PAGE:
Where I live in Florida the R/C hobby is heavily regulated as to where we can fly in relation to the general population. We also have to be AMA members and our flying club has to post a $4million liability bond beside that which is provided by the AMA. So the Government already is limiting the R/C hobby let alone hobby drones

    Just a thougth.



  • Good point. In the long term the word drone might morph. In the short term, being associated with drone porn & surveillance is not a wise strategy for those not exploiting the GI Joe market. These things have, & will continue to scar for years to come. Lawmakers don't read dictionaries, they watch CNN & Fox news.

  • I agree Matthew, rather than try to change public opinion by tossing around technical terms, it would be simpler to explain the difference between civilian and military equipment.  Think back to "Jets".  The first Jet aircraft were fighter planes for the military.  Does this mean all "Jet aircraft" have missiles? no.  Same with Humvee's, created exclusively for military applications, later made their way into consumer space.  You never heard anyone try to argue for Hummers by saying "well the military version is technically an all terrain tactical vehicle blah blah blah", nah they just pained them fancy non-military colors and dont have weapons in them (unless you're in the south....)

  • Bruce, who I have a lot of respect for and who has helped me get on target with building drones thanks to his videos, makes a lot of great points here. But I have to disagree with his use on the word "drone."

    Everyone here should look up the word "drone" in a dictionary, online or otherwise. What does it say about drones?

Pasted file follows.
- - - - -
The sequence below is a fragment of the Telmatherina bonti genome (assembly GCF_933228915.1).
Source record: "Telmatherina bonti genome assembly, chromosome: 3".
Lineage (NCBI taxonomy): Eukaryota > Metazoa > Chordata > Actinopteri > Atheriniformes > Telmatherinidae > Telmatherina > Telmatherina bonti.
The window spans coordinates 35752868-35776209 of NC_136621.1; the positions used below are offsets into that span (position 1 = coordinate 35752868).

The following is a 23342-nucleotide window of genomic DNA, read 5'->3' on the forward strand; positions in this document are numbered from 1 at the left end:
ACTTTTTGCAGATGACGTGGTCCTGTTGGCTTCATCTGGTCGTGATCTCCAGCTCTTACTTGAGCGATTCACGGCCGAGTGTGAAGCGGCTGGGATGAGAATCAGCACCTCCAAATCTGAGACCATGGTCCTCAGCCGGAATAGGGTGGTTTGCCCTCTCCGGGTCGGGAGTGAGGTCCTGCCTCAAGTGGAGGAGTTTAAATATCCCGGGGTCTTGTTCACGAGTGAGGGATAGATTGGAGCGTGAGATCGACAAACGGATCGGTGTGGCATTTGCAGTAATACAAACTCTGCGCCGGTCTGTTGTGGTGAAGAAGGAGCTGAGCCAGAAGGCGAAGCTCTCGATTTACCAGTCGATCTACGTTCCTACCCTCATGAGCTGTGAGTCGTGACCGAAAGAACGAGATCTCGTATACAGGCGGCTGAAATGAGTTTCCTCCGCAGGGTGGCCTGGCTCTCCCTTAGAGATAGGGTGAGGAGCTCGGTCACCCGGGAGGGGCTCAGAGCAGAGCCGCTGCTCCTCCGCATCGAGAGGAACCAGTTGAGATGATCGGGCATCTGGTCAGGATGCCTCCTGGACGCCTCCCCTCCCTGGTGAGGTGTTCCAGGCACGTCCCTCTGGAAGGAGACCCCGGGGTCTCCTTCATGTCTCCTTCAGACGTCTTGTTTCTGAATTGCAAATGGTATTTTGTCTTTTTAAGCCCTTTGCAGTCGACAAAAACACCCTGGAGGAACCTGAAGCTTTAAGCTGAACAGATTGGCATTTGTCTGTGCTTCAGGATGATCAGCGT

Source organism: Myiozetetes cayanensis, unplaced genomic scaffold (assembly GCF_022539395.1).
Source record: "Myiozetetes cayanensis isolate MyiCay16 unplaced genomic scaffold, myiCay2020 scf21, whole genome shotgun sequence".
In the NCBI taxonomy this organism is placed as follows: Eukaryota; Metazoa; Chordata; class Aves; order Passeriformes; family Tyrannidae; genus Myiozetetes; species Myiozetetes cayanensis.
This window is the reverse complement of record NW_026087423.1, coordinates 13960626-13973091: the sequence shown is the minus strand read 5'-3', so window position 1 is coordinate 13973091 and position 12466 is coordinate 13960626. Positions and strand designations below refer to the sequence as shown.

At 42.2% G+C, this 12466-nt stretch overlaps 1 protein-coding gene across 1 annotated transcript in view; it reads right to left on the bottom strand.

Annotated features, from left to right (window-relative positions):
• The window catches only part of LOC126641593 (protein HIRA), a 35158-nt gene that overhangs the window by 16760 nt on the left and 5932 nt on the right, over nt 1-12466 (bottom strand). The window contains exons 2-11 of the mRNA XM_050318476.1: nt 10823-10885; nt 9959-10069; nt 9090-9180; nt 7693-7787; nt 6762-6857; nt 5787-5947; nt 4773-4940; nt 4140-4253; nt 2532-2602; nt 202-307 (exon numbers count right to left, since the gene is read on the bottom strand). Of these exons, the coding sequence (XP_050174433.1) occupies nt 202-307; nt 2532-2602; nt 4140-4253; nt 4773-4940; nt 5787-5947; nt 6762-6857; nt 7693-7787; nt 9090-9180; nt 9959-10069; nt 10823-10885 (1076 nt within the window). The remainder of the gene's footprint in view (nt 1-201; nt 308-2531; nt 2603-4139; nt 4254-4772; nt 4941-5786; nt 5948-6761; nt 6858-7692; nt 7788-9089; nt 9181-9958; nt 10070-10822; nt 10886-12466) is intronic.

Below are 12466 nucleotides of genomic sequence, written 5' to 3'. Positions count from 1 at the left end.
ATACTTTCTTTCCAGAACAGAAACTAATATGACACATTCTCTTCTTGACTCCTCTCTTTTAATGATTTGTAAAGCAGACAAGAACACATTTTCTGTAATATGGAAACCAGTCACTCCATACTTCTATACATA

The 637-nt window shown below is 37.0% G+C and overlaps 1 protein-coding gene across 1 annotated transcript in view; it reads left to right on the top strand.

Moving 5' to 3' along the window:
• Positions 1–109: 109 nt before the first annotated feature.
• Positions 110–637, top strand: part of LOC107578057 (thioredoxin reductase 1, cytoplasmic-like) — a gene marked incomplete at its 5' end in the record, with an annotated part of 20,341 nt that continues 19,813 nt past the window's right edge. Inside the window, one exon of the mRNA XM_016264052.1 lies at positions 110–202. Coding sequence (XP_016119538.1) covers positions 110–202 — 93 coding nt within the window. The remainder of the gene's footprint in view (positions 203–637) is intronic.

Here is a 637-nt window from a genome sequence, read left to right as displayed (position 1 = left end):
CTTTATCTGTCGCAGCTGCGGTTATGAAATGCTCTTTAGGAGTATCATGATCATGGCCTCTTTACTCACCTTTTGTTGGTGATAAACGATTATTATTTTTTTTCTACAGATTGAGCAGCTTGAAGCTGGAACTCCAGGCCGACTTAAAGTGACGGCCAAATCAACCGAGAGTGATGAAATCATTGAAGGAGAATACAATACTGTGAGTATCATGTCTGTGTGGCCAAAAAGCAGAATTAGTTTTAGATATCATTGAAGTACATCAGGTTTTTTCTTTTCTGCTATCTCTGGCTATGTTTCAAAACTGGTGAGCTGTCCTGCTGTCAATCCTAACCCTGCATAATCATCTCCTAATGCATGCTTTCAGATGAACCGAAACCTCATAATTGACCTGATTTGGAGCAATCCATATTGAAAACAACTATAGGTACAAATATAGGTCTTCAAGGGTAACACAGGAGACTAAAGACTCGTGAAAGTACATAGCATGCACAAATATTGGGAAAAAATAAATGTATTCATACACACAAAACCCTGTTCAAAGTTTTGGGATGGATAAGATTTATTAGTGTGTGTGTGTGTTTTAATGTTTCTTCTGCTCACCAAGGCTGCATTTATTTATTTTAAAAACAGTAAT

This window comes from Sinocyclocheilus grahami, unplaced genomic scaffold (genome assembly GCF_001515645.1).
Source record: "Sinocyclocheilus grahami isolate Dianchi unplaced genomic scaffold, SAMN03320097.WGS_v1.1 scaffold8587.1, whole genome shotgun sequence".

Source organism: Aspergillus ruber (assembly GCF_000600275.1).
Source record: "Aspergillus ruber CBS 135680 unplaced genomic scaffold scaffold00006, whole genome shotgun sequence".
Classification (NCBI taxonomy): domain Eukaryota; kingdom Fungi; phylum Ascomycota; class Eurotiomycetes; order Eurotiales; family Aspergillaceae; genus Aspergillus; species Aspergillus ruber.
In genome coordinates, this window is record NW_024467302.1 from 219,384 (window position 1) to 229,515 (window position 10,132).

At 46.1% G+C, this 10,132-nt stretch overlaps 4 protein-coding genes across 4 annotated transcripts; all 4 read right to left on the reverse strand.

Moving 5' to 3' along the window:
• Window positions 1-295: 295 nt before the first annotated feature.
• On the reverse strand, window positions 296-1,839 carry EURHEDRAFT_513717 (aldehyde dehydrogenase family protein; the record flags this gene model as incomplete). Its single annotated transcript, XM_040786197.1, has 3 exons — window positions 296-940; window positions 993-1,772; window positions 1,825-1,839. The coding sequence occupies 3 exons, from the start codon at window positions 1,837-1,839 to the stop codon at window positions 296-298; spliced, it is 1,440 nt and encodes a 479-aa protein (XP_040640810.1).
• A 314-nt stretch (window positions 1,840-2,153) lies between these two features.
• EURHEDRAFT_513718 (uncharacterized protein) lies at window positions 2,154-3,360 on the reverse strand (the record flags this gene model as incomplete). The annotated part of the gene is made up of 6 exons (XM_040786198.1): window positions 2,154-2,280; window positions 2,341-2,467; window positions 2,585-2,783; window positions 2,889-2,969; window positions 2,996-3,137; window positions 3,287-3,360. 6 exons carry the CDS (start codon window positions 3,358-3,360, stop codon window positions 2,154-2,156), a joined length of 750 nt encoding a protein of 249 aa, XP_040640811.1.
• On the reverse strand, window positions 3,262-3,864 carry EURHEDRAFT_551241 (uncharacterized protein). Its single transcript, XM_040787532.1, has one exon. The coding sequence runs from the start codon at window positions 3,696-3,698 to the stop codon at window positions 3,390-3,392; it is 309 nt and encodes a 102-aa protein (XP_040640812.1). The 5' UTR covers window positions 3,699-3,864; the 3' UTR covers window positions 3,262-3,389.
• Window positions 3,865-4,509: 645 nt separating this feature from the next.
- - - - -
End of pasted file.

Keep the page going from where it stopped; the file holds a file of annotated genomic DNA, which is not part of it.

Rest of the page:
You won't find anything about military operations in Marriam-Webster, or any kind of mission statement. It's simply an unmanned airplane or ship guided by remote control. That is to say, a remotely-piloted aircraft.

    Nikola Tesla made the first drone, a radio-controlled boat. He became outraged when a New York Times reporter asked about the military applications of the thing.

    Of course, it wasn't called a drone at the time. The name came about thanks to the RAF's efforts to make unmanned aerial targets for their pilots in the interwar period. They took an airplane called the "Queen Bee," made it fly on remote control, and somebody came up with the idea of calling it a "drone," as in a bee whose only role is to mate with the queen. The "drone" was not armed, and it was not capable of fighting.

    Instead of the small UAS community running away from the name "drone," we need to own it.

    Prove that it can be fun and useful, because nothing about this technology makes it inherently a weapon. Trying to separate the two will just create confusion. And trust me, the public does not care to know the difference between a UAS and a drone. You cannot just foist a technical term onto the public and expect them to take it. Anyone who tries to wage that PR battle will loose.

  • This is a good point. I learned more from tuning & racing RC cars than I ever did repairing the real thing. I'd like to see autonomous racing come of age. Parents should take note at how much learning is packed into these "toys". This is likely one of the primary benefits of efforts like 3drobotics--lowering the price point of the hobby to replace the toys with the real things.

  • Well the RC (non-FPV community) would prefer you not refer to them as RC Models, as they arent models they are fully functional scale aircraft ;)

  • "And please... don't call any FPV model a "drone" -- it's an RC model (whether it has a camera or not)."

    Deftly stated on the "DIYdrones" website.

    I recall the first time I came across this site, not knowing what it was about--it came across as somewhat provocative & illegal, perhaps a jab at the government. Knowing now what this site is about, it was a marketing ploy. If it weren't for this site, & the turning of RC hobby into "drone making", these legal public perception problems likely would have been delayed for years.